Overclocking the i7-7700K to 5.0GHz, which is trivial work on this platform, speeds up our render times by an additional 3 minutes over the stock configuration. 5.1GHz, achievable on our MSI Pro Carbon board with minimal effort, provides a speed increase around ~4 minutes over stock.

Cinebench – i7-7700K & Overclocking


Cinebench is the next in our line of tests. This one is technically a synthetic benchmark, but is similar in its objective and execution to our custom-made Blender animation. Cinebench uses more universal scoring than our render pass, allowing for better comparison between hardware.

We’re seeing a performance output of 988 points using the full, stock configuration of the i7-7700K with hyperthreading. A single core receives a score of 196, for an MP ratio of 5.05.

Disabling hyperthreading drops us heavily, down to 767 cb marks. A trivial overclock to 5.1GHz with a 1.37 auto vCore on the MSI Gaming Pro Carbon (can reduce vCore a bit manually) results in an 1122 CPU score, with single core performance at 222. The MP ratio remains the same 5.05.

Last generation’s 6700K performs at 941 points, or 185 single core. The 4790K, two generations old, receives 898 points or 180 for single core performance.

Finally, the Sandy Bridge i7 receives a 622 score, with 130 points for a single core.

3DMark FireStrike Scores – i7-7700K & Overclocking, i7-6700K, 4790K, 2600K

We’re moving on to 3DMark next, then we’ll get into game benchmarks. Our 3DMark tests use the new Timespy synthetic benchmark and the 1080p version of FireStrike. Just a quick note: 3DMark results do have some variance to them. This is not a perfect benchmarking system. We see as much as 50 points of variance from one pass to the next.


The stack-up is about what you’d expect, based on the previous tests. The stock 7700K receives a score of 18685 points, with a physics score – entirely CPU-based – of 14478. Overclocking the 7700K to 5.1GHz results in a score of 19518, or 16431 points for the physics benchmark. Speaking strictly to this synthetic test, that’s a performance improvement of approximately 13% in the physics test, or 4.5% in the total score.

The 6700K posts a score of 13648 for physics, or about 5.7% slower than the 7700K at stock clocks.


In real-world terms, the physics performance of the 7700K posts an FPS of about 46, with the overclocked version at 52FPS, the 6700K at 43 FPS, and the 4790K at about 40FPS.

3DMark TimeSpy CPU Benchmark



Moving on to Timespy, our CPU score is 5852 on the stock 7700K, or 6370 when overclocked to 5.1GHz. The 6700K rests at 5509, the 4790K at 4858, and the 2600K at 3242.

Continue to Page 6 for the i7-7700K gaming & FPS benchmarks.

There are a lot of different ways to do CPU tests when considering gaming performance. Rather than isolate strictly games which are known to be fully CPU-limited, we mixed those in with a few mixed workload or GPU-intensive games to clarify the limitation to gains when bound by other devices.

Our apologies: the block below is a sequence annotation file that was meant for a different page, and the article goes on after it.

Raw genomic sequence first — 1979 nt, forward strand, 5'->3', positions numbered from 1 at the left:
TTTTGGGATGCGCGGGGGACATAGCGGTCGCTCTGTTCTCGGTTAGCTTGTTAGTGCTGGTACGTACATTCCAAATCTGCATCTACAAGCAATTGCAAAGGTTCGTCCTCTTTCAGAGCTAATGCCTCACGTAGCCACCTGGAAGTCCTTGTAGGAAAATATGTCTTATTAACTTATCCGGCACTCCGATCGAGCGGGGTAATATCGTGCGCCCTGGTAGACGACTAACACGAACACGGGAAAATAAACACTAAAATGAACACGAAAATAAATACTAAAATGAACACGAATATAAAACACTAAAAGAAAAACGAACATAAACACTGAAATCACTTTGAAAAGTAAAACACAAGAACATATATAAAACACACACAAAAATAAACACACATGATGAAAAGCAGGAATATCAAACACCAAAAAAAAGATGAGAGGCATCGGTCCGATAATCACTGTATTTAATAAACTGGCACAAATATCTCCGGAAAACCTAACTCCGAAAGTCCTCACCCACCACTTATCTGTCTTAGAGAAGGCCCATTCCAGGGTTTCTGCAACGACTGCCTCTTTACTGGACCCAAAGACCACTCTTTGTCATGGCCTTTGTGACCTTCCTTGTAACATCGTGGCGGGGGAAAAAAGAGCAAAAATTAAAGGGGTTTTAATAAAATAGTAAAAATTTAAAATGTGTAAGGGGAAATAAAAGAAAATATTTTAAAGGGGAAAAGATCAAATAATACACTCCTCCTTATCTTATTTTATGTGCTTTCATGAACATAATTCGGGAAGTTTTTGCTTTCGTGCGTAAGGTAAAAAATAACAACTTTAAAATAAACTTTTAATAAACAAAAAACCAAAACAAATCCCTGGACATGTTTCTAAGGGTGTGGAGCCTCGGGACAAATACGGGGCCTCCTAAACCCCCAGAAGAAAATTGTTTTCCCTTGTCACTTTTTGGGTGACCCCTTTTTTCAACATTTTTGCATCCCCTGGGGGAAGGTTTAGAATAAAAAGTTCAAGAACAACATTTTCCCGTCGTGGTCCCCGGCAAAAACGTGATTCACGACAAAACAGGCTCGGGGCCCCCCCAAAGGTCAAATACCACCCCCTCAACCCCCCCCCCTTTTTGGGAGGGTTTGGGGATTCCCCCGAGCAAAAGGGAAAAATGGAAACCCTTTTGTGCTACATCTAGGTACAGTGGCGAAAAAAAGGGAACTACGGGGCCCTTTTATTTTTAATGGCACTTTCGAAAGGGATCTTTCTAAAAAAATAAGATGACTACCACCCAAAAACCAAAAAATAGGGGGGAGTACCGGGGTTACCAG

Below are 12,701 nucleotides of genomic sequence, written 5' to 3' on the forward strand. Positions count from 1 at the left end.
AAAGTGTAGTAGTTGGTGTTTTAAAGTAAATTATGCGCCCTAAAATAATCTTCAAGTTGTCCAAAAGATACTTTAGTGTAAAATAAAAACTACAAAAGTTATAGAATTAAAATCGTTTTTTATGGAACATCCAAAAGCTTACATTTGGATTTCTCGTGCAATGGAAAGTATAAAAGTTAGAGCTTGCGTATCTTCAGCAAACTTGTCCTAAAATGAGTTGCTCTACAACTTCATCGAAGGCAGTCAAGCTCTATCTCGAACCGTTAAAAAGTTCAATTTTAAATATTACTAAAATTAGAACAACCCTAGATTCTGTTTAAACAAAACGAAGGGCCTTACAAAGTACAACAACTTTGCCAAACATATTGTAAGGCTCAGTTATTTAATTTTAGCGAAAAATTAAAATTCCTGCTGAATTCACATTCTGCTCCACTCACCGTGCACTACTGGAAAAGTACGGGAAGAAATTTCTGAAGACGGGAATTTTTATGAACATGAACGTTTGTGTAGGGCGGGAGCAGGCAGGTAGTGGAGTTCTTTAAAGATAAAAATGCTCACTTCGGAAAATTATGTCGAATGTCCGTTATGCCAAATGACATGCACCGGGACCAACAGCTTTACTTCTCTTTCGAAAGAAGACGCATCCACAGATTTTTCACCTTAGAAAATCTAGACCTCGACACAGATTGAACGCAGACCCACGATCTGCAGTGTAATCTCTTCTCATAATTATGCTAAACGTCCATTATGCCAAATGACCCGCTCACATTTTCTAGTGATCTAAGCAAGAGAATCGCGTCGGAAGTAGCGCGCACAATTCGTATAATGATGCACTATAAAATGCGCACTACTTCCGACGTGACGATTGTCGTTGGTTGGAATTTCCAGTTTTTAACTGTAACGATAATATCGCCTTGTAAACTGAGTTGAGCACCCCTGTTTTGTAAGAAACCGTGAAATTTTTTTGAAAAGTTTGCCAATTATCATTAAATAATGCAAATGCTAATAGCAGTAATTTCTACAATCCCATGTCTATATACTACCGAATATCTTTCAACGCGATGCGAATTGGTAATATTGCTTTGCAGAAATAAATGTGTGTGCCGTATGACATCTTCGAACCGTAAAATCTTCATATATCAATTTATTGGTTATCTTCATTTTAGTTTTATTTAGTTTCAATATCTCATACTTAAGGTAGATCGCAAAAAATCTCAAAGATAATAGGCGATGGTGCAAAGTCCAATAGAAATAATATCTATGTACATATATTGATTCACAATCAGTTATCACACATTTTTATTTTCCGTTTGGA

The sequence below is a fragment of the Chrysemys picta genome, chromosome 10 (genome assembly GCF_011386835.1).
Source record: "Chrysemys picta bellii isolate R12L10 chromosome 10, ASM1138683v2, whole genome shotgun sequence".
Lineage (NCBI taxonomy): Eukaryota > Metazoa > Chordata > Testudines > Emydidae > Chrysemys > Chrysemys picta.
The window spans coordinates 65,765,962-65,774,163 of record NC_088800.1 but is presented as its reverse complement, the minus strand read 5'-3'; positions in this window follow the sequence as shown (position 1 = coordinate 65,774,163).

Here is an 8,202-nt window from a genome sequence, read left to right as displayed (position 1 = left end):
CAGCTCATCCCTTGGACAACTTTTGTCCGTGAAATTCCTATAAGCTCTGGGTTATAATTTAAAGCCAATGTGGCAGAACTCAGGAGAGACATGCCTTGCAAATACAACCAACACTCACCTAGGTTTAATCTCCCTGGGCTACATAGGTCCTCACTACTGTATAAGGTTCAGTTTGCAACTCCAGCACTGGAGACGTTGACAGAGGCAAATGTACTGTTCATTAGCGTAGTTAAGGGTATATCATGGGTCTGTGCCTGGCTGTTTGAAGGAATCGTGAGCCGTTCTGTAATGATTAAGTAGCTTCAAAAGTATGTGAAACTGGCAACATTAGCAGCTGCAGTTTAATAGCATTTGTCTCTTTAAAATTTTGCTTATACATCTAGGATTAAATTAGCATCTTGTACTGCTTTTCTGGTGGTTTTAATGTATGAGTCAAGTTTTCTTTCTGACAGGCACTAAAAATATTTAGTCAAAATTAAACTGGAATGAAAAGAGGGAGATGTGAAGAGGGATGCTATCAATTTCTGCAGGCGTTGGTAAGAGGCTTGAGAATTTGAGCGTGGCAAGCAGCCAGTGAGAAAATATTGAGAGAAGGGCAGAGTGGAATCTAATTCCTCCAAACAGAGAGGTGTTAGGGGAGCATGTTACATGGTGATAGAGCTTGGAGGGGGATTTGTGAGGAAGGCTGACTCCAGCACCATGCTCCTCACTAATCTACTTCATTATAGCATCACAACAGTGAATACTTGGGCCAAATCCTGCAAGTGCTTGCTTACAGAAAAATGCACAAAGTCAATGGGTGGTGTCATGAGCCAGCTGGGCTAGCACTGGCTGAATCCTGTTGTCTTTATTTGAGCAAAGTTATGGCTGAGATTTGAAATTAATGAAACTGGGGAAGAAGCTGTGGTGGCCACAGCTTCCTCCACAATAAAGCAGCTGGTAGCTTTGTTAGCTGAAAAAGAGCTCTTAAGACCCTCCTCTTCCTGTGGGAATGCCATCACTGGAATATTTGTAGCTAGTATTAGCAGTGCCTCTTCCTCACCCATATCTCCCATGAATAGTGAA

The idea is that CPU-bound games will, as one would expect, better demonstrate CPU performance scaling across generations. That’s the best way to create a stack-up of performance without concern of other limitations, and so we’ve adopted a few titles (like Ashes) to help in this aspect of testing. As most games are more mixed workload, though, we’ve included some modern titles (like Watch Dogs 2 and Battlefield 1) to create a more realistic idea of what to expect as a user. We’re also sticking to 1080p resolutions, as this provides a good mix of realism and minimal GPU load (with a GTX 1080 FTW). Increasing resolution will rapidly close any CPU gaps we’re seeing as pixel throughput bottlenecks become an issue for the GPU.

Note also that we’re sticking to i7 CPUs for now. That was enough work for this content piece, considering we’re already on flights to CES. We’ll be visiting i5, i3, FX, and Zen CPUs as we continue benching the new generations from Intel and AMD.

For the full testing methodology, check page 3 of this article.

Battlefield 1 CPU Benchmark 2017 – i7-7700K vs. 6700K, 4790K, 2600K


Battlefield 1 has received several patches since our initial Battlefield 1 CPU benchmark, and we’re also using new components for this benchmark.

Using DirectX 11, as Dx 12 has proven problematic with Battlefield 1, we’re testing our suite of i7 CPUs with 1080p/Ultra settings and a 96-degree horizontal FOV.

With these settings, we’re seeing the i7-7700K Kaby Lake CPU operate at 141FPS AVG stock with the GTX 1080 FTW, followed by 115FPS 1% lows and 104FPS 0.1% lows. The CPU allows for consistent frametimes at the low-end while enabling the 1080 FTW to operate effectively to its full potential.

Disabling hyperthreading keeps our average the same, but brings the frametimes down measurably. The 1% lows are now 102FPS, with 0.1% lows now 84FPS.

The 6700K pushes 140.7FPS – effectively the same – with lows at 105FPS and 87FPS. No perceptible difference here. Measurable, sure. But that only gets us so far. More CPU-bound games will help illustrate the differences further.

To compare to a popular CPU from two generations ago, the i7-4790K operates at around 140FPS AVG, 107FPS 1% lows, and 94FPS 0.1% lows. The marginally improved frametimes are a result of higher turbo clocks. We also saw this in our initial 6700K review.

Our i7-2600K instantly eats performance away, and creates a clear CPU bind. 118FPS AVG, 78 1% lows, and 65FPS 0.1% lows.

Ashes of the Singularity CPU Benchmark 2017 – i7-7700K vs. 6700K, 4790K, 2600K